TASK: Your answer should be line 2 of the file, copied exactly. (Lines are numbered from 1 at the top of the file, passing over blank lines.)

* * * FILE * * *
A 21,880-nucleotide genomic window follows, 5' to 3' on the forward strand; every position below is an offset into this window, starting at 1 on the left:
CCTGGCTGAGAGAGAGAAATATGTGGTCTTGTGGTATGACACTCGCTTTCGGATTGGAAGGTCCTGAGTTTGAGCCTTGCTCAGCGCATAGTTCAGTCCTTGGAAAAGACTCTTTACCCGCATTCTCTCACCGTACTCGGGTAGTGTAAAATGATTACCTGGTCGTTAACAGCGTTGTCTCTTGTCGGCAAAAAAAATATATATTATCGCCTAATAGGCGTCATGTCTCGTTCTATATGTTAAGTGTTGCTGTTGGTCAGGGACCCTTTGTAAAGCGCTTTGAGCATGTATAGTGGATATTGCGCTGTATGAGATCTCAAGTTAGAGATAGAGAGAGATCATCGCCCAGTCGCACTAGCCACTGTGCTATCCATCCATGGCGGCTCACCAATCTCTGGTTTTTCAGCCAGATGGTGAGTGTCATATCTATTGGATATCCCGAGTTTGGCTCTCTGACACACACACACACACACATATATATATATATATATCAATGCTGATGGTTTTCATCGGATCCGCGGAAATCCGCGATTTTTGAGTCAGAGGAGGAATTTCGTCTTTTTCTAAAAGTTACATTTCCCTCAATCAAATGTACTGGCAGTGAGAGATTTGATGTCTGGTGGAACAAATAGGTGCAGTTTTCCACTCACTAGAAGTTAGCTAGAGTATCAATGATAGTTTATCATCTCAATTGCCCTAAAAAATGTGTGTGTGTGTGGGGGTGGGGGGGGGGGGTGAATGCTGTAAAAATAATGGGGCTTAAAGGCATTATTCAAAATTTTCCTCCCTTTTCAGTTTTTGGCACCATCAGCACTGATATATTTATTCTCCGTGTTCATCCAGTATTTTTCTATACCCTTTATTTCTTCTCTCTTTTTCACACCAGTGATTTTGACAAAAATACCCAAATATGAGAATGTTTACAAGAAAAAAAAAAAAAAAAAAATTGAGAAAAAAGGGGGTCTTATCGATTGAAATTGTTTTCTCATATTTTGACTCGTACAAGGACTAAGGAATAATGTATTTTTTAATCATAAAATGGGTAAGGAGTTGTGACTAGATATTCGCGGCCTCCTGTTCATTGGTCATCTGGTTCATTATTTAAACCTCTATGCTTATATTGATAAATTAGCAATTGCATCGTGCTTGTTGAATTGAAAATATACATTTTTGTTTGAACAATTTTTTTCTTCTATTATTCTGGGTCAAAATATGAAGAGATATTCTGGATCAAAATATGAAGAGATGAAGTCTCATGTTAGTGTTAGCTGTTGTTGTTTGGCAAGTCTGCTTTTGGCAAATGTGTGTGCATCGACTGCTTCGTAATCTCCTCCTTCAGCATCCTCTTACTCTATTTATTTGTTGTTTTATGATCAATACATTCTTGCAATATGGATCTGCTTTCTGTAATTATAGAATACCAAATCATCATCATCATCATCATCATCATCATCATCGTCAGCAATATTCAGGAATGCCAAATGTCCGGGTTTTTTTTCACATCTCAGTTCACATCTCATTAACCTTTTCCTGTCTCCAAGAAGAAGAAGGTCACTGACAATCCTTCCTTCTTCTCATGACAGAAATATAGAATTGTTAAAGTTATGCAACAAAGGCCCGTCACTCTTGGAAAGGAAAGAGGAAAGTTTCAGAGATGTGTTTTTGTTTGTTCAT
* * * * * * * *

CCTGGCTGAGAGAGAGAAATATGTGGTCTTGTGGTATGACACTCGCTTTCGGATTGGAAGGTCCTGAGTTTGAGCCTTGCTCAGCGCATAGTTCAGTCCTTGGAAAAGACTCTTTACCCGCATTCTCTCACCGTACTCGGGTAGTGTAAAATGATTACCTGGTCGTTAACAGCGTTGTCTCTTGTCGGCAAAAAAAATATATATTATCGCCTAATAGGCGTCATGTCTCGTTCTATATGTTAAGTGTTGCTGTTGGTCAGGGACCCTTTGTAAAGCGCTTTGAGCATGTATAGTGGATATTGCGCTGTATGAGATCTCAAGTTAGAGATAGAGAGAGATCATCGCCCAGTCGCACTAGCCACTGTGCTATCCATCCATGGCGGCTCACCAATCTCTGGTTTTTCAGCCAGATGGTGAGTGTCATATCTATTGGATATCCCGAGTTTGGCTCTCTGACACACACACACACACACATATATATATATATATATCAATGCTGATGGTTTTCATCGGATCCGCGGAAATCCGCGATTTTTGAGTCAGAGGAGGAATTTCGTCTTTTTCTAAAAGTTACATTTCCCTCAATCAAATGTACTGGCAGTGAGAGATTTGATGTCTGGTGGAACAAATAGGTGCAGTTTTCCACTCACTAGAAGTTAGCTAGAGTATCAATGATAGTTTATCATCTCAATTGCCCTAAAAAATGTGTGTGTGTGTGGGGGTGGGGGGGGGGGGTGAATGCTGTAAAAATAATGGGGCTTAAAGGCATTATTCAAAATTTTCCTCCCTTTTCAGTTTTTGGCACCATCAGCACTGATATATTTATTCTCCGTGTTCATCCAGTATTTTTCTATACCCTTTATTTCTTCTCTCTTTTTCACACCAGTGATTTTGACAAAAATACCCAAATATGAGAATGTTTACAAGAAAAAAAAAAAAAAAAAAATTGAGAAAAAAGGGGGTCTTATCGATTGAAATTGTTTTCTCATATTTTGACTCGTACAAGGACTAAGGAATAATGTATTTTTTAATCATAAAATGGGTAAGGAGTTGTGACTAGATATTCGCGGCCTCCTGTTCATTGGTCATCTGGTTCATTATTTAAACCTCTATGCTTATATTGATAAATTAGCAATTGCATCGTGCTTGTTGAATTGAAAATATACATTTTTGTTTGAACAATTTTTTTCTTCTATTATTCTGGGTCAAAATATGAAGAGATATTCTGGATCAAAATATGAAGAGATGAAGTCTCATGTTAGTGTTAGCTGTTGTTGTTTGGCAAGTCTGCTTTTGGCAAATGTGTGTGCATCGACTGCTTCGTAATCTCCTCCTTCAGCATCCTCTTACTCTATTTATTTGTTGTTTTATGATCAATACATTCTTGCAATATGGATCTGCTTTCTGTAATTATAGAATACCAAATCATCATCATCATCATCATCATCATCATCATCGTCAGCAATATTCAGGAATGCCAAATGTCCGGGTTTTTTTTCACATCTCAGTTCACATCTCATTAACCTTTTCCTGTCTCCAAGAAGAAGAAGGTCACTGACAATCCTTCCTTCTTCTCATGACAGAAATATAGAATTGTTAAAGTTATGCAACAAAGGCCCGTCACTCTTGGAAAGGAAAGAGGAAAGTTTCAGAGATGTGTTTTTGTTTGTTCAT